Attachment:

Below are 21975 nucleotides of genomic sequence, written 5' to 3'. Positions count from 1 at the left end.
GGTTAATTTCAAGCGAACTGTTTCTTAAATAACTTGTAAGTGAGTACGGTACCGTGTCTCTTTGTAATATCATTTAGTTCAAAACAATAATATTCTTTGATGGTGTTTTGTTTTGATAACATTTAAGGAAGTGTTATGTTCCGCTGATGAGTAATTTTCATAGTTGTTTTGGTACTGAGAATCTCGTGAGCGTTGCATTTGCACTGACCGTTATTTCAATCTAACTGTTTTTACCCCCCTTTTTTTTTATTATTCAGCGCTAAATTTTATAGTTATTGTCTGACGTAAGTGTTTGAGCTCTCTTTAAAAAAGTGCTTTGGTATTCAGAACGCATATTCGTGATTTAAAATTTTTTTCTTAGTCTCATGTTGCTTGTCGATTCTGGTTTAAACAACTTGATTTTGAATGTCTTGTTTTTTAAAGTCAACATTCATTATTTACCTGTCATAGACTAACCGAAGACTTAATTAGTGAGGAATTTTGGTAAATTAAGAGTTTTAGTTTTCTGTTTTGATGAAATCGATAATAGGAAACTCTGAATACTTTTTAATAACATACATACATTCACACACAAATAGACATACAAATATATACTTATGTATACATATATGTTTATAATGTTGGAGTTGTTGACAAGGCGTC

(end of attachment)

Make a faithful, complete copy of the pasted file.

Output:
Below are 21975 nucleotides of genomic sequence, written 5' to 3'. Positions count from 1 at the left end.
GGTTAATTTCAAGCGAACTGTTTCTTAAATAACTTGTAAGTGAGTACGGTACCGTGTCTCTTTGTAATATCATTTAGTTCAAAACAATAATATTCTTTGATGGTGTTTTGTTTTGATAACATTTAAGGAAGTGTTATGTTCCGCTGATGAGTAATTTTCATAGTTGTTTTGGTACTGAGAATCTCGTGAGCGTTGCATTTGCACTGACCGTTATTTCAATCTAACTGTTTTTACCCCCCTTTTTTTTTATTATTCAGCGCTAAATTTTATAGTTATTGTCTGACGTAAGTGTTTGAGCTCTCTTTAAAAAAGTGCTTTGGTATTCAGAACGCATATTCGTGATTTAAAATTTTTTTCTTAGTCTCATGTTGCTTGTCGATTCTGGTTTAAACAACTTGATTTTGAATGTCTTGTTTTTTAAAGTCAACATTCATTATTTACCTGTCATAGACTAACCGAAGACTTAATTAGTGAGGAATTTTGGTAAATTAAGAGTTTTAGTTTTCTGTTTTGATGAAATCGATAATAGGAAACTCTGAATACTTTTTAATAACATACATACATTCACACACAAATAGACATACAAATATATACTTATGTATACATATATGTTTATAATGTTGGAGTTGTTGACAAGGCGTC